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    1. I have joined a facebook group from my old school , one guy thinks smiler sadly died

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  68. Mine was Miss Thompson (Maths) not to be confused with her sister Miss Thompson (Art)!

    A few tests before my 'O' level she marked me down and her note said ' It is very unlikely that 'K' will pass this subject. The alternative is to sit the CSE or the 'O' level paper will have to be paid for.

    I was appalled, needless to say that report never reached my parents. Pulling my socks up I attained an'A'. With my results in my hand I went to her room brandishing my success.

    She said 'I had no doubt that you could get an 'A' you just seemed a bit happy with a 'B-', I thought you needed some encouragement'

    A psychologist as well as a very good Maths teacher!

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  69. My "Jean Brodie" was Miss Carter, another English teacher ! I adored her. However she shot down my image of her , when I was working in Debenham's a few years later and I served her with a necklace that she was buying as a Christmas present for her niece. She recognised me and said , as I showed her a choice of necklaces ( all the same price )..."Well I know which she would choose but this is the one she is getting. " I just stood with my mouth open....deflated.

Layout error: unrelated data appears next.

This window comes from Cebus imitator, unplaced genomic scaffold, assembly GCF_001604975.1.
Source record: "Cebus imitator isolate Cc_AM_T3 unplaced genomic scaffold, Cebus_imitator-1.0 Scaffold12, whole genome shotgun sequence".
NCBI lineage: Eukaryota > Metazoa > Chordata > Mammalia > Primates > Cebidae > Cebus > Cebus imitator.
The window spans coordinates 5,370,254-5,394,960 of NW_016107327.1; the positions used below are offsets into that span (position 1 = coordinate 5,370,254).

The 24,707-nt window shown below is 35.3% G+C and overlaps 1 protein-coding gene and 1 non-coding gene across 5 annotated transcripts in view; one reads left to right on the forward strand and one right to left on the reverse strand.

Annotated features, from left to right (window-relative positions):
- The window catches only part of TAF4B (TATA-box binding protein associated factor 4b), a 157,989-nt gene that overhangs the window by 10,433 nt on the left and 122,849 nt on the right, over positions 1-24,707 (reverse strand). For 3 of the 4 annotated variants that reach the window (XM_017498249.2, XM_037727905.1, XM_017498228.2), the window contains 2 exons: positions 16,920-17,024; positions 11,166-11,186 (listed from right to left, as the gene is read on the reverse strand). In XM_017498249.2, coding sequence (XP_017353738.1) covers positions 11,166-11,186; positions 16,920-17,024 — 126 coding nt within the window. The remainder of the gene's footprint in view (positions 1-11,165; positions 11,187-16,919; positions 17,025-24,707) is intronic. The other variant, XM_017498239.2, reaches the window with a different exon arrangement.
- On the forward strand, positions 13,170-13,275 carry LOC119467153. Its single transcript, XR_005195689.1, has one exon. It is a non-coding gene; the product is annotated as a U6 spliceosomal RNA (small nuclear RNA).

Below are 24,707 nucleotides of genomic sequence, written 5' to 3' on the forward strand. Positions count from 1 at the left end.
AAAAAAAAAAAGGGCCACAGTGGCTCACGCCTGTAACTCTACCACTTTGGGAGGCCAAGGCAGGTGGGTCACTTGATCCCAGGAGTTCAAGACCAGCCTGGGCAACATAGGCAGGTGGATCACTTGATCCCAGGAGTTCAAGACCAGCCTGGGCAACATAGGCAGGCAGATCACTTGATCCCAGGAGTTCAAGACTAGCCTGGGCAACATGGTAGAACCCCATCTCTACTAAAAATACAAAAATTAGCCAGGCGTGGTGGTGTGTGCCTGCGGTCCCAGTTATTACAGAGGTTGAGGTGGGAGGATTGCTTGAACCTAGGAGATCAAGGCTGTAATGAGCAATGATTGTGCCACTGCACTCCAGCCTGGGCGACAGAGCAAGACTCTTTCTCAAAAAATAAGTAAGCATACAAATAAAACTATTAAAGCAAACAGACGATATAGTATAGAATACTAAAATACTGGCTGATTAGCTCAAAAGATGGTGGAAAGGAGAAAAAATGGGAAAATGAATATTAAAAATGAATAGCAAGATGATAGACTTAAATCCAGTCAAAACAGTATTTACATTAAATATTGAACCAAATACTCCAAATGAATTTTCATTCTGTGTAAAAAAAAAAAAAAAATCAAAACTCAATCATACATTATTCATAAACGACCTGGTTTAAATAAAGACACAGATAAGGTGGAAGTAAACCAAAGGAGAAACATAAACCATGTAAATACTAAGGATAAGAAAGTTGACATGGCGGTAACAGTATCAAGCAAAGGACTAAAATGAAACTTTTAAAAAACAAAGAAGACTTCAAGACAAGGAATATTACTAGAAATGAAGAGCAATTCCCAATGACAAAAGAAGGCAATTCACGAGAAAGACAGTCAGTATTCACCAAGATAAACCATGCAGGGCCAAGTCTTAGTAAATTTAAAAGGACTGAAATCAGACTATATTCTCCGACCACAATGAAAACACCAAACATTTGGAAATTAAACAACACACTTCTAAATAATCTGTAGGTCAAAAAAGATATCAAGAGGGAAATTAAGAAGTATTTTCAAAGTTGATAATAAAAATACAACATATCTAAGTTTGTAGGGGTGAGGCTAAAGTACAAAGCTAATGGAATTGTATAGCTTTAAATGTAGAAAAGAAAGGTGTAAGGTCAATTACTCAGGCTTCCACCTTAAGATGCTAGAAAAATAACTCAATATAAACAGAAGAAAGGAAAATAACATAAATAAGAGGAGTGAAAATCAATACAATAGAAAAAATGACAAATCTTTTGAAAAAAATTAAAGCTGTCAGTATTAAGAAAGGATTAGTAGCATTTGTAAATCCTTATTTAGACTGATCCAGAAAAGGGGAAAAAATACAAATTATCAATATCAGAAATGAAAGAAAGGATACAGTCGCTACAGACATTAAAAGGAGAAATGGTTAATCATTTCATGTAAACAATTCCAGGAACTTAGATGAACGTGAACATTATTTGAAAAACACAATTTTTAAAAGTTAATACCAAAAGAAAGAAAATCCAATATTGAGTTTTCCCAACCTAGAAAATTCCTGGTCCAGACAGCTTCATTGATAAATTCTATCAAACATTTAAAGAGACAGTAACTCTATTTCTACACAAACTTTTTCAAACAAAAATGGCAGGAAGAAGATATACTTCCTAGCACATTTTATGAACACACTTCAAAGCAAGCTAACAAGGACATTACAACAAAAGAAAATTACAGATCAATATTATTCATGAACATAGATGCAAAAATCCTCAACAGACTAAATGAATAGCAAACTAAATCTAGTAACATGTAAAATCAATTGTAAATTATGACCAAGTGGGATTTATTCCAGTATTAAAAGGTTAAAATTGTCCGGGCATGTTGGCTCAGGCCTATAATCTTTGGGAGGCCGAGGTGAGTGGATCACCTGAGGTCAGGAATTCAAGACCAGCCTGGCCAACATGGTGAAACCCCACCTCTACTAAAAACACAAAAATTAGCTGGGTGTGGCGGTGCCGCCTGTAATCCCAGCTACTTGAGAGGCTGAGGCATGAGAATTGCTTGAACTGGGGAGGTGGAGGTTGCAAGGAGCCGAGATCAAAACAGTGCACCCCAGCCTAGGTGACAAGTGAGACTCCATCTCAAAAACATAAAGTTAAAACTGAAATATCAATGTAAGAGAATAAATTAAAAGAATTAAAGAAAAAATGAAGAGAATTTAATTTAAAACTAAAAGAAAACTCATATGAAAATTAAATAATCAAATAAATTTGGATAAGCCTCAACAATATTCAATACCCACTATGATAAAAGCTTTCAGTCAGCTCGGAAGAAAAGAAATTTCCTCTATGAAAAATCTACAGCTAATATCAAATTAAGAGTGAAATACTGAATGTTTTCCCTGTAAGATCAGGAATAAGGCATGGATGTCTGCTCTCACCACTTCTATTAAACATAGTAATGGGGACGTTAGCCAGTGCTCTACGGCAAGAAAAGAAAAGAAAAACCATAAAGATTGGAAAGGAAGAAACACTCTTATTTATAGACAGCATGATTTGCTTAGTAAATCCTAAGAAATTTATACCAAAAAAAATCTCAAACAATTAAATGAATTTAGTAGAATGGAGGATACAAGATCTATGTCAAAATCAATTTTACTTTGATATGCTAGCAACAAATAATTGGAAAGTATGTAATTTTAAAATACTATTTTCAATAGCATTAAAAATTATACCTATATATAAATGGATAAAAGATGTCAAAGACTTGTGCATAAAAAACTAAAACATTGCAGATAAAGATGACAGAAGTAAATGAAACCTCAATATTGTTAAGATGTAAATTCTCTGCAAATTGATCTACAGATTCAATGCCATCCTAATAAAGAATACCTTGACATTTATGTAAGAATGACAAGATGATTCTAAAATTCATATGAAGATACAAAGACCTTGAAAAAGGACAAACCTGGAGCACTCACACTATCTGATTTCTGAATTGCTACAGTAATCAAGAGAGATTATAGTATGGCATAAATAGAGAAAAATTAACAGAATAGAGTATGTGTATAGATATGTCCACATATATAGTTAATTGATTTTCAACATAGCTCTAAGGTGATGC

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  70. P.S. Everyone thinks of Maggie Smith as Jean Brodie but my favourite was Geraldine McKeowen (spelling?) in the T.V. series. Anyone remember it ?

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    1. I agree she was the better brodie